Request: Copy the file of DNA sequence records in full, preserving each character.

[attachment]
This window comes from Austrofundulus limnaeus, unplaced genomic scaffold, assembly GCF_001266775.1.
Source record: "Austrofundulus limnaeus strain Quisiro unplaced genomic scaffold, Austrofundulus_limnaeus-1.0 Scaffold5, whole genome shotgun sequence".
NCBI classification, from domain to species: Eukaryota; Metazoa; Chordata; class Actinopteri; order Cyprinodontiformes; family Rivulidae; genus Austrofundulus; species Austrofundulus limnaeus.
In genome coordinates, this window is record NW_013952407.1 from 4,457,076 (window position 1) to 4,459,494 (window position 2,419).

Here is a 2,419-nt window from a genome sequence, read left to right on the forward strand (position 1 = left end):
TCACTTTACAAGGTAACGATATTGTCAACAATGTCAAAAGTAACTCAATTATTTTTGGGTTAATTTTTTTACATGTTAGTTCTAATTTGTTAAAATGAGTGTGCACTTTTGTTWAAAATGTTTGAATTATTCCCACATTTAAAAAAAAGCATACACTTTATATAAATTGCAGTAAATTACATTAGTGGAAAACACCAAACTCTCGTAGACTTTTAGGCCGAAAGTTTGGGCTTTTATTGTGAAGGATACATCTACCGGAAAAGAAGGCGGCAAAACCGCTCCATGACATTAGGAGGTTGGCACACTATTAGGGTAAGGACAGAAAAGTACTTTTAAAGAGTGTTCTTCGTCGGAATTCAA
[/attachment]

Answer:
This window comes from Austrofundulus limnaeus, unplaced genomic scaffold, assembly GCF_001266775.1.
Source record: "Austrofundulus limnaeus strain Quisiro unplaced genomic scaffold, Austrofundulus_limnaeus-1.0 Scaffold5, whole genome shotgun sequence".
NCBI classification, from domain to species: Eukaryota; Metazoa; Chordata; class Actinopteri; order Cyprinodontiformes; family Rivulidae; genus Austrofundulus; species Austrofundulus limnaeus.
In genome coordinates, this window is record NW_013952407.1 from 4,457,076 (window position 1) to 4,459,494 (window position 2,419).

Here is a 2,419-nt window from a genome sequence, read left to right on the forward strand (position 1 = left end):
TCACTTTACAAGGTAACGATATTGTCAACAATGTCAAAAGTAACTCAATTATTTTTGGGTTAATTTTTTTACATGTTAGTTCTAATTTGTTAAAATGAGTGTGCACTTTTGTTWAAAATGTTTGAATTATTCCCACATTTAAAAAAAAGCATACACTTTATATAAATTGCAGTAAATTACATTAGTGGAAAACACCAAACTCTCGTAGACTTTTAGGCCGAAAGTTTGGGCTTTTATTGTGAAGGATACATCTACCGGAAAAGAAGGCGGCAAAACCGCTCCATGACATTAGGAGGTTGGCACACTATTAGGGTAAGGACAGAAAAGTACTTTTAAAGAGTGTTCTTCGTCGGAATTCAA